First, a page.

- The Washington Times - Friday, December 25, 2009

ANALYSIS/OPINION:

The editor of the venerable conservative weekly Human Events is causing an admirable ruckus. Jed Babbin, once deputy undersecretary of Defense in the George H.W. Bush administration and now editor of the oldest conservative periodical in the land, is petitioning Secretary of Defense Robert M. Gates to dismiss charges against three Navy SEALs for purportedly causing discomfort to one of the most-wanted terrorists in Iraq during his capture in September. Mr. Babbin has more than 90,000 petitioners. Count me in.

The SEALs, Petty Officers Julio Huertas and Jonathan Keefe and Petty Officer 2nd Class Matthew McCabe, are members of SEAL Team 10. Their platoon captured one Ahmed Hashim Abed during a nocturnal raid on or about Sept. 1 in Iraq. Mr. Abed is suspected of being the mastermind of the March 2004 ambush in Fallujah of four Blackwater security guards, which in hindsight was not such a good idea on Mr. Abed’s part. In a wild firefight, his brutes killed the Blackwater contractors, all retired commandos, when they drove into an ambush. Then they desecrated the bodies, dragging them through the streets and hanging two from a bridge for the world to see.

That ostentatious display of barbarism caught the attention of the U.S. military, making it, of a sudden, aware that Iraq was becoming dangerously unstable, with violence potentially spiraling out of control. The atrocity was, as military commentator Rowan Scarborough has observed, a wake-up call that did not turn out well for the brutes.

Precisely what happened to Mr. Abed that September night is unclear. He claims one of the SEALs, Petty Officer McCabe, punched him in the stomach, causing him to bleed from the lip - odd symptoms, no? Presumably we will get all the details during the SEALs’ courts-martial, which are scheduled to begin next month. Yet are these trials really necessary? The other two SEALs are charged with participating in a cover-up. I think it is pretty well established by now that terrorists do not always tell the truth, and they can be unruly when fallen upon in the dark of night in what they hitherto considered secure hiding places.

Moreover, al Qaeda provides them with a training manual. According to Chapter 18 of a manual released by the Justice Department, al Qaeda’s finest are encouraged to complain of torture and lesser acts of mistreatment at the hands of their captors. Possibly they even hire publicists. Thus we have come to the point where members of one of our most elite special-operations forces are going to be court-martialed for causing Mr. Abed a bloody lip during his capture.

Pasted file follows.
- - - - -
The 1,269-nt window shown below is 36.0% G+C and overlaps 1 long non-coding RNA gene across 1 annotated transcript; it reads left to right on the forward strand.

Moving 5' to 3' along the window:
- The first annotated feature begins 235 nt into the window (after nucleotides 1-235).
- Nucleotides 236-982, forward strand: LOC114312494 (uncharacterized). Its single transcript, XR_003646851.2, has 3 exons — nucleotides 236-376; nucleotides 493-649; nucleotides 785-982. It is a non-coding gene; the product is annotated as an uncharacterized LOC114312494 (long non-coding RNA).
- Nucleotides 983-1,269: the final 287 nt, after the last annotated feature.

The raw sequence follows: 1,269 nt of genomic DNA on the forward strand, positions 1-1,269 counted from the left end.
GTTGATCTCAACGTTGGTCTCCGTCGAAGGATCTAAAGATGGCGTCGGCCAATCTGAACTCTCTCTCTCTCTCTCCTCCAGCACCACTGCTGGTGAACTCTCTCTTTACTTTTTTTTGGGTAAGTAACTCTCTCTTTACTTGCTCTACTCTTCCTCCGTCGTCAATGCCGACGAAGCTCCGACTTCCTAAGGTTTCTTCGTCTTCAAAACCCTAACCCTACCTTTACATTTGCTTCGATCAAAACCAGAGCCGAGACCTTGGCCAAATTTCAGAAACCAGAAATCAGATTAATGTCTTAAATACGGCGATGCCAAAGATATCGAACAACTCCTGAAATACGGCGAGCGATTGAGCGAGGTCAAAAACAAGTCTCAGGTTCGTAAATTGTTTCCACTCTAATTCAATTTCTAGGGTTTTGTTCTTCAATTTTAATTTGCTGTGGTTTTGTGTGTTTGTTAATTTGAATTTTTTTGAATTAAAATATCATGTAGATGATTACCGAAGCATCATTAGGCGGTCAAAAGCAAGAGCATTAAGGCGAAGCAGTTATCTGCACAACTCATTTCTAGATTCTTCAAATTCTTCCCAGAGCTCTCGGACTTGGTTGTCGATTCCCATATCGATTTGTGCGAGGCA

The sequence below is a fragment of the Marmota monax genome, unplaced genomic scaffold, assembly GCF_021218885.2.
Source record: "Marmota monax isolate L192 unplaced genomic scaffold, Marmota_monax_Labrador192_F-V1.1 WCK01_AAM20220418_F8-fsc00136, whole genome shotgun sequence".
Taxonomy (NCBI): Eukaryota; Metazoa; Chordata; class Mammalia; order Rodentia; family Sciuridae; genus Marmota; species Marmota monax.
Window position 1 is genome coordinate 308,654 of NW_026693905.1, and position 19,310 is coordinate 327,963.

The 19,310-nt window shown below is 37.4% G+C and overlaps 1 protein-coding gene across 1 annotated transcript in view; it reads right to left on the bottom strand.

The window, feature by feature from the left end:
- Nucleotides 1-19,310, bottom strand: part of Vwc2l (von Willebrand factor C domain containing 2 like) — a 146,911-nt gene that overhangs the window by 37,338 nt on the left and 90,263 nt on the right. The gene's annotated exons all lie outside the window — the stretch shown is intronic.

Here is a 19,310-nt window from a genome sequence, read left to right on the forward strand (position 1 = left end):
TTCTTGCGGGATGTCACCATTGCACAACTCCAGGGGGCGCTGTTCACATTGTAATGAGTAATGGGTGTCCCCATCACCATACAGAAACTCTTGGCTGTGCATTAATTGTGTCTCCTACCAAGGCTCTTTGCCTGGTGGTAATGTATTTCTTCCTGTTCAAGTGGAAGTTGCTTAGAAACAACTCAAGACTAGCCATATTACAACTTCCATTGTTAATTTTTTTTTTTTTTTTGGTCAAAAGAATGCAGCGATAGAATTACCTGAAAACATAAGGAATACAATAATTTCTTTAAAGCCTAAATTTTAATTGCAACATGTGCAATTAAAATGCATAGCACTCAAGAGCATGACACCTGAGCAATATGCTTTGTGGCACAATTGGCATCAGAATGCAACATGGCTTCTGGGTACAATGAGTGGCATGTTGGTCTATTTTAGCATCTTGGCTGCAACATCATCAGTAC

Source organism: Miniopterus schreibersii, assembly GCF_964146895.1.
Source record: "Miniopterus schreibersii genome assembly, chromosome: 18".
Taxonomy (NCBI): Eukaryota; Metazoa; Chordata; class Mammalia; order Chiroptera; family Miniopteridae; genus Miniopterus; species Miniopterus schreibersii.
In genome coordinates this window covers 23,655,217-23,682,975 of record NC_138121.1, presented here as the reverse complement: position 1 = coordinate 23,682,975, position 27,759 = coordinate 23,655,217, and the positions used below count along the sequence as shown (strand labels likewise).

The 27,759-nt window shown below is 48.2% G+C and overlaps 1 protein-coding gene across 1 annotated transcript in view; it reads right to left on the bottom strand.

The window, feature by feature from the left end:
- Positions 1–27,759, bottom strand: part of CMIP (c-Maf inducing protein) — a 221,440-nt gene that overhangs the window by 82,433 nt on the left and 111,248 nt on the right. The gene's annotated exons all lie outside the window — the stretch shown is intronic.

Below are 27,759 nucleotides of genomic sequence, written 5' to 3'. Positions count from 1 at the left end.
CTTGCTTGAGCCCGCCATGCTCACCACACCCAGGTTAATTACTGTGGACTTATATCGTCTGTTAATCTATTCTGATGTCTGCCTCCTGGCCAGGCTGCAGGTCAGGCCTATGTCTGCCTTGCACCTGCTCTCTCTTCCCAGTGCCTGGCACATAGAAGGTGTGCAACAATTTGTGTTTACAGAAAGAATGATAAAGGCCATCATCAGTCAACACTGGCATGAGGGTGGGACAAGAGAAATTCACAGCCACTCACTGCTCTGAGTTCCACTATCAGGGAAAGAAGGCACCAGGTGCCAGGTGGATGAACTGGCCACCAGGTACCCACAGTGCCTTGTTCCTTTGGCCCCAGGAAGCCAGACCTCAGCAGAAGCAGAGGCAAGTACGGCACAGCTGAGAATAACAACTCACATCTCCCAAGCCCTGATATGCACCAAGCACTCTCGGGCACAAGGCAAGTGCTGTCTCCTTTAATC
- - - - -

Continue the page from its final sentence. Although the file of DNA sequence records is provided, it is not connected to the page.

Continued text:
The travesty could have been averted had the SEALs settled for a lesser charge. That seems to be what the commanding general of the Special Operations Command, Maj. Gen. Charles T. Cleveland, expected after conferring with Army lawyers. Yes, Army lawyers are almost as influential in the execution of this war on terror as our finest special-ops forces. Yet these SEALs entered military service with the highest ambitions. They want, according to Mr. Babbin, to become members of the SEALs’ most elite team. If they settled for the “nonjudicial punishment” under Article 15 of the Uniform Code of Military Justice that was dangled before them, their chances of serving our country at a higher level of combat would be ended.

So now these warriors, who regularly faced a barbaric foe to defend our country, will face courts-martial and possible ruin. Gen. Cleveland had it in his power to tell lower-level commanders simply to lecture these soldiers on avoiding bloody lips in the future, but he set in motion a process that is destructive to these men and to the morale of our finest fighters in the war on terror. Mr. Gates can end this abuse of power simply by doing what Gen. Cleveland failed to do. Send these men back to their officers for a chewing out.

I hope Mr. Gates will follow this course. He is an honorable and intelligent man. I have known him since his boss at the CIA, then-CIA Director William J. Casey, introduced him to me more than two decades ago and told me that with Mr. Gates’ talent and good sense, he was destined to do great good for our country. These SEALs have done great good, too.

Let us get them back to work and get these courts-martial canceled. The guy who should be appearing in the dock is Ahmed Hashim Abed, whose lip doubtless has healed.

R. Emmett Tyrrell Jr. is the founder and editor-in-chief of the American Spectator and an adjunct scholar at the Hudson Institute.